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need to examine its own life and to renew those efforts necessary to insure its inclusiveness fully. Diocesan and church-related agencies, schools, and other institutions also have a considerable distance to go in bringing their practices up to the standard of the clear position of the church on race. I call attention to the firm action of the recent Convention of the Diocese of Washington which directed all diocesan-related institutions to eliminate any discriminatory practices within 6 months. It further requested the bishop and executive council to take step necessary to disassociate such diocesan and parish-related institutions from moral or financial support if these practices are not eliminated in the specified time. I believe we must make known where we stand unmistakably.
So I write with a deep sense of the urgency of the racial crisis in our country and the necessity for the church to act. Present events reveal the possible imminence of catastrophe. The entire Christian community must pray and act.
Presiding Bishop. Whitsuntide, 1963.
NATIONAL RETAIL MERCHANTS ASSOCIATION,
Washington, D.C., August 14, 1963. Hon. WARREN G. MAGNUSON, U.S. Senate, Washington, D.C.
DEAR SENATOR MAGNUSON : As the Congress considers the President's proposals in the field of civil rights, we wish to report to you the results of a recent survey by the association.
The National Retail Merchants Association is a voluntary association of department, specialty, and chain stores located in every State in the Union and in most communities. At the request of the Attorney General we asked our members to advise us what progress had been made with regard to problems relating to racial matters. The results of this survey indicated quite clearly that an overwhelming majority of our members had made substantial strides in integrating their operations.
Several of our Southern stores reported that for the past 3 years they have been hiring nonwhites in selling and nonselling capacities. One of the largest stores in a nearby Southern State reported that out of 3,000 employees, 400 are Negroes and that some 60 are employed in selling and nonselling functions, with several classified as junior and senior executives. These jobs were formerly held by whites.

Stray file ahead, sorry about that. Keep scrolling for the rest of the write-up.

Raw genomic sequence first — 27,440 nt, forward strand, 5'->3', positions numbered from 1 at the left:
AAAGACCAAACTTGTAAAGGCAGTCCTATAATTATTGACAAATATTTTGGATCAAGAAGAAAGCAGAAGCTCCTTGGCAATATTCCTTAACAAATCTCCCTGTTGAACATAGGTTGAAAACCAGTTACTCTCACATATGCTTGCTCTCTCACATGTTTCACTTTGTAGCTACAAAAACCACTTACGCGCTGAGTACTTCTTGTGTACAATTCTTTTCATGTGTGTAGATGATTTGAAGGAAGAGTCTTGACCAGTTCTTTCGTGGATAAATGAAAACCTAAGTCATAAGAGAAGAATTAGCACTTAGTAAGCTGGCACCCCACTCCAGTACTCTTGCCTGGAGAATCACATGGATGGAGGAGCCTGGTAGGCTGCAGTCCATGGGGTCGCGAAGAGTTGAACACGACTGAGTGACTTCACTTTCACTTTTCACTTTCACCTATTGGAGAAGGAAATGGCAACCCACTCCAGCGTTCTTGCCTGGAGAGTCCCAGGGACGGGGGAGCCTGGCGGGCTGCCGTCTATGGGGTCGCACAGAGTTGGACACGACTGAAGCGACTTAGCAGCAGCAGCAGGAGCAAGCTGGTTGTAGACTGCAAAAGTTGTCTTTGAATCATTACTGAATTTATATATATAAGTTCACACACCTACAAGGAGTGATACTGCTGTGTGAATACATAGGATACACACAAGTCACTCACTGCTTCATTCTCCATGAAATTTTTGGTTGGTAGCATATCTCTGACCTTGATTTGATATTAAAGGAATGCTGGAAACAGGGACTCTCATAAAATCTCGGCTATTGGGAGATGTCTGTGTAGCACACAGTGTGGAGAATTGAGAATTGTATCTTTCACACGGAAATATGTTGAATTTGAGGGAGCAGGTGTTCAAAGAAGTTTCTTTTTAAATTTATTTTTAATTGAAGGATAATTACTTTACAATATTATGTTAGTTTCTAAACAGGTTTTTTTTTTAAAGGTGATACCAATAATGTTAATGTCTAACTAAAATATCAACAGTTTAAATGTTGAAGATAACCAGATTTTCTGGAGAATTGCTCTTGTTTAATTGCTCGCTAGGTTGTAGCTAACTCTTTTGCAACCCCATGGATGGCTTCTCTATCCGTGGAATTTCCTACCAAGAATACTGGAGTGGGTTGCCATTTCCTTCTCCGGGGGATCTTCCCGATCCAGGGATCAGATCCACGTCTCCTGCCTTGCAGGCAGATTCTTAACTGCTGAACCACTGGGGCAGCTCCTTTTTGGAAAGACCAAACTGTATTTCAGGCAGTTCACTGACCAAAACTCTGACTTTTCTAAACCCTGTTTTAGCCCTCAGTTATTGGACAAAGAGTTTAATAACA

On the basis of our study it would seem that a Federal statute such as the one being considered dealing with public accommodations is neither needed nor advisable. Sincerely,
JOHN C. HAZEN,
PITTMAN & CROWE,
Cartersville, Ga., August 27, 1963. To the Chairman of the Commerce Committee of the U.S. Senate, Washington,
D.C. DEAR MR. CHAIRMAN: A few weeks ago my brother, R. C. Pittman, of Dalton, Ga., expressed views before your committee adverse to the civil rights program. My brother and I have different views on this question. On August 27, 1963, I was honored to make a speech before the Lions Club of Cartersville, Ga., on the question of civil rights. I send you herein an original copy of that speech. To my surprise, the speech was received favorably by the members of that club. It is the largest civic club in this section of Georgia. I send copy of the speech to the chairman of the committe for the reason that neither of our Georgia Senators are on the committee and they entertain a different view to what I entertain. If you think it worthwhile, I would appreciate your bringing this speech to the attention of members of the committee. Respectfully,
C. C. PITTMAN.
SPEECH OF C. C. PITTMAN BEFORE THE LIONS CLUB OF THE CITY OF CARTERSVILLE,
GA., ON AUGUST 27, 1963 Mr. President, I do appreciate this opportunity of talking to this group of fellow citizens. I was one of the organizers of this club and its first president. Many of my friends do not agree with all my views on public matters. At one time a most eloquent bisbop of the Southern Methodist Church was preaching a sermon to a large congregation on the horrors of hell, one of his listeners rose up in the audience and said, “Bishop Pierce, do you believe that a just God would condemn a human soul to the hell you have described when that soul has never had an opportunity to hear the gospel of Christ preached to him?" The bishop hesitated for reply and said, “My brother, the question is not what God will do for the heathen who never hears the gospel preached, but what will he do with you and me if we fail to send the gospel to the heathen?” So, I sincerely believe, if I proclaim a true gospel, I will be saved whether my friends believe and heed it or not.
A President of the United States has many problems to solve and all good citizen's should be patient with him in his efforts to solve them for us in this complex age.
The first shipload of 20 Negro slaves docked at Jamestown, Va., in the year 1619, and from that day for 200 years the slave trade was carried on in the colonies by the owners of foreign ships, and in 1808 the people of the United States outlawed the slave trade as a sin against humanity. After slavery was outlawed in the Federal Constitution, following the Civil War, many of our States ignored the Constitution, just as they ignore it now and many of our politicians hold their offices by encouraging violations of the Constitution and constitutional rights of our citizens. The first platform plank of a successful Georgia politician is “I am against civil rights for Negroes.”